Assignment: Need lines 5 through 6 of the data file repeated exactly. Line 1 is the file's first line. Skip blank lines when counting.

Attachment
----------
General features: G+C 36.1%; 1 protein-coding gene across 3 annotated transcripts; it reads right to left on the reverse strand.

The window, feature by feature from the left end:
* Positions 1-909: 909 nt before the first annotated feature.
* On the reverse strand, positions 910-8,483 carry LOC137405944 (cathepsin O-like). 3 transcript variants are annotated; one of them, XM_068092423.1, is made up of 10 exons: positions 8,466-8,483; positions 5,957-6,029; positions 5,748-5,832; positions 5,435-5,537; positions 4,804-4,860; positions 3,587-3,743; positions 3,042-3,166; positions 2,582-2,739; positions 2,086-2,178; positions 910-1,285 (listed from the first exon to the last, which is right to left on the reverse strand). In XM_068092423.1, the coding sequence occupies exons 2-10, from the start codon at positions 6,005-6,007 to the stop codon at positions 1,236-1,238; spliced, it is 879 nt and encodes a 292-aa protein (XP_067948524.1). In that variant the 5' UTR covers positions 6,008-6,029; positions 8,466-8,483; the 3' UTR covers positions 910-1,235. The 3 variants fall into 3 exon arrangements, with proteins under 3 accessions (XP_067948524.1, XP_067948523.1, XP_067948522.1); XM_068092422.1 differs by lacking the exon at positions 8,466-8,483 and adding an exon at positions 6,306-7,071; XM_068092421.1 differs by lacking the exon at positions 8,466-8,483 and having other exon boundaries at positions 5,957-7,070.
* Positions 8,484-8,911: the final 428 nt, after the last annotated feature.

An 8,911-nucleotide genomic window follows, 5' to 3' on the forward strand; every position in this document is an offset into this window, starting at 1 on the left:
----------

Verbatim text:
* Positions 8,484-8,911: the final 428 nt, after the last annotated feature.

An 8,911-nucleotide genomic window follows, 5' to 3' on the forward strand; every position in this document is an offset into this window, starting at 1 on the left: